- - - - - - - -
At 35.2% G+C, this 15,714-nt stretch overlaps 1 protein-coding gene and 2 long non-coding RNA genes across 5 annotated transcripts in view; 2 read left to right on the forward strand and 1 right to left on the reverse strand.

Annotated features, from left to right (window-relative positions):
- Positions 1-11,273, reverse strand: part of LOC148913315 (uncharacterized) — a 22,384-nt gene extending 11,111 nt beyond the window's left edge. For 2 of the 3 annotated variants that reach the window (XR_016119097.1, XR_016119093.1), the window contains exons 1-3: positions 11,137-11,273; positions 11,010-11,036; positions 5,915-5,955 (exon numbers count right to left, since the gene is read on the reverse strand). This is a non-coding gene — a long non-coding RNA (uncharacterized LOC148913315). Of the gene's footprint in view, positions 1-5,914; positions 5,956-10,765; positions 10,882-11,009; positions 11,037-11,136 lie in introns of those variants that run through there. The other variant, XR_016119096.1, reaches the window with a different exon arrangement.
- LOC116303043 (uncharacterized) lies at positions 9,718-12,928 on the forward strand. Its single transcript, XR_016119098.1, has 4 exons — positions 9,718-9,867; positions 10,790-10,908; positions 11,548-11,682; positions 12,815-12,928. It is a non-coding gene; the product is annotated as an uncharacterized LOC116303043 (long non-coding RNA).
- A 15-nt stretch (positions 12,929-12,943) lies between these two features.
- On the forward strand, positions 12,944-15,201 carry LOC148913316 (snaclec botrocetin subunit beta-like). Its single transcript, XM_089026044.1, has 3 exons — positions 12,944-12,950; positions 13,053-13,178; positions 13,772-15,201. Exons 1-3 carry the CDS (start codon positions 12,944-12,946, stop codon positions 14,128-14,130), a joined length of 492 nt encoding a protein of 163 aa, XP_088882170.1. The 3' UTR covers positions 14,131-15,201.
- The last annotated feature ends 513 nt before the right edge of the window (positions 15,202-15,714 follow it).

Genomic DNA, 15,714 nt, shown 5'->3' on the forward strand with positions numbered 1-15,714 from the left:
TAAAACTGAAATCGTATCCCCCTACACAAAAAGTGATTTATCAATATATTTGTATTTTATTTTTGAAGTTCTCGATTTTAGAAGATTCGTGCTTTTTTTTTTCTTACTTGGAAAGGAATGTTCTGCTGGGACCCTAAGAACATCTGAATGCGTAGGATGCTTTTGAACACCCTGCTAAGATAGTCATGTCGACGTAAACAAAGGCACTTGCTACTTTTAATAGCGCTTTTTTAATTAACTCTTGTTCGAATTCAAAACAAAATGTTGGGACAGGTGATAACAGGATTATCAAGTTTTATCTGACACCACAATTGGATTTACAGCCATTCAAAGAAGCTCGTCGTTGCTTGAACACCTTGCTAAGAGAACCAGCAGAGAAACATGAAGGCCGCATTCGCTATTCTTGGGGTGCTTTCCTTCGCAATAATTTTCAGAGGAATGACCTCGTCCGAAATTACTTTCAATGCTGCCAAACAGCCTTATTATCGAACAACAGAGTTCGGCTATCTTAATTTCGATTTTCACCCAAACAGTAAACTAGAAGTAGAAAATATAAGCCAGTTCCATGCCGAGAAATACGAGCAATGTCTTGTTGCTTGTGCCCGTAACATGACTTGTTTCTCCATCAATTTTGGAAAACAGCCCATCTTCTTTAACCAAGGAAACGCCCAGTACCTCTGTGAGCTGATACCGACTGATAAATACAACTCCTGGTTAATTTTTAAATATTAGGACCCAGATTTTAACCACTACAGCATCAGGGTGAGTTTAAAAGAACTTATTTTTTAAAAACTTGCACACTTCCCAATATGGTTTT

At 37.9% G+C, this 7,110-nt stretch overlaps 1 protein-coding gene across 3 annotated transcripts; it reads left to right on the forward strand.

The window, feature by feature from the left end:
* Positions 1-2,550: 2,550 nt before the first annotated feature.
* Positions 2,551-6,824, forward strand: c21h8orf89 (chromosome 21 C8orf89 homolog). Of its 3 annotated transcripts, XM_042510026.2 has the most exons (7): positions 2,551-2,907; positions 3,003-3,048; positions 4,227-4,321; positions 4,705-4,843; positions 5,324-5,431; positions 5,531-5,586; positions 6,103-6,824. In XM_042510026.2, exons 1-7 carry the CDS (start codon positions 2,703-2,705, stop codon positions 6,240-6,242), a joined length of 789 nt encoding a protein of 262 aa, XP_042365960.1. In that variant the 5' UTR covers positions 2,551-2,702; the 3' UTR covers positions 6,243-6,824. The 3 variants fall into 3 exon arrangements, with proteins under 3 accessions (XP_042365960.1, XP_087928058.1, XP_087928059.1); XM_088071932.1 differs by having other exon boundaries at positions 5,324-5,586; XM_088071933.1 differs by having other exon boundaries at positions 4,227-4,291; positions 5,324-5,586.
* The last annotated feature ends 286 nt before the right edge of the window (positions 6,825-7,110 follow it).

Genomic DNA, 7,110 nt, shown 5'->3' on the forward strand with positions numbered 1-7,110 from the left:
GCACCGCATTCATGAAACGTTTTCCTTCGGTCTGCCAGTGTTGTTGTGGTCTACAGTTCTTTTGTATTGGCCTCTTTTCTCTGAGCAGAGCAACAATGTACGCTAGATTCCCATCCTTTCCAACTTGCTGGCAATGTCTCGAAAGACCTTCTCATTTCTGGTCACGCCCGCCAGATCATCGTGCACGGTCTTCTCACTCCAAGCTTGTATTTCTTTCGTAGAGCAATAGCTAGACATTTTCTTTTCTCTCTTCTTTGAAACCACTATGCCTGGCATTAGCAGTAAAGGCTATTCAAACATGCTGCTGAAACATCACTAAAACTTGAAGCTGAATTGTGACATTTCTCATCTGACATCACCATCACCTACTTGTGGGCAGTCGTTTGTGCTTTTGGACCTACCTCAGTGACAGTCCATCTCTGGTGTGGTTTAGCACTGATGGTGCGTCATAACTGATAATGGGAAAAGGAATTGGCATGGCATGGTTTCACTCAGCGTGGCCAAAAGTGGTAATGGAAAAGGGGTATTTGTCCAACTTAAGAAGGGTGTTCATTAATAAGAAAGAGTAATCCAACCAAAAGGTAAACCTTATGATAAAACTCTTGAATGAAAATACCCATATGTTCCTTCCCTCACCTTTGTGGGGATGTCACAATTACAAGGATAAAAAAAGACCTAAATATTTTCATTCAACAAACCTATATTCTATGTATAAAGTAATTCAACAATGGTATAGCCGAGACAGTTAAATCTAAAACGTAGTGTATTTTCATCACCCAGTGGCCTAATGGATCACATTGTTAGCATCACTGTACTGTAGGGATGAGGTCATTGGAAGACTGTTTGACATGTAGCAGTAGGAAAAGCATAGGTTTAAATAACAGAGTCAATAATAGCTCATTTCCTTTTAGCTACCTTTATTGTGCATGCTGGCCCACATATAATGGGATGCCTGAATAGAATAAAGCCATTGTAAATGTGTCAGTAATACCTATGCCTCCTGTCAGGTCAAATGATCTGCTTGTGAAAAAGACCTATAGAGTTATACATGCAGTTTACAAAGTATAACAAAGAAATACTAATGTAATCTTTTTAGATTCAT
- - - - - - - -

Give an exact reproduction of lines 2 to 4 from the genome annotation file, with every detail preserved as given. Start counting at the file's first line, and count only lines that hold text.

Annotated features, from left to right (window-relative positions):
- Positions 1-11,273, reverse strand: part of LOC148913315 (uncharacterized) — a 22,384-nt gene extending 11,111 nt beyond the window's left edge. For 2 of the 3 annotated variants that reach the window (XR_016119097.1, XR_016119093.1), the window contains exons 1-3: positions 11,137-11,273; positions 11,010-11,036; positions 5,915-5,955 (exon numbers count right to left, since the gene is read on the reverse strand). This is a non-coding gene — a long non-coding RNA (uncharacterized LOC148913315). Of the gene's footprint in view, positions 1-5,914; positions 5,956-10,765; positions 10,882-11,009; positions 11,037-11,136 lie in introns of those variants that run through there. The other variant, XR_016119096.1, reaches the window with a different exon arrangement.
- LOC116303043 (uncharacterized) lies at positions 9,718-12,928 on the forward strand. Its single transcript, XR_016119098.1, has 4 exons — positions 9,718-9,867; positions 10,790-10,908; positions 11,548-11,682; positions 12,815-12,928. It is a non-coding gene; the product is annotated as an uncharacterized LOC116303043 (long non-coding RNA).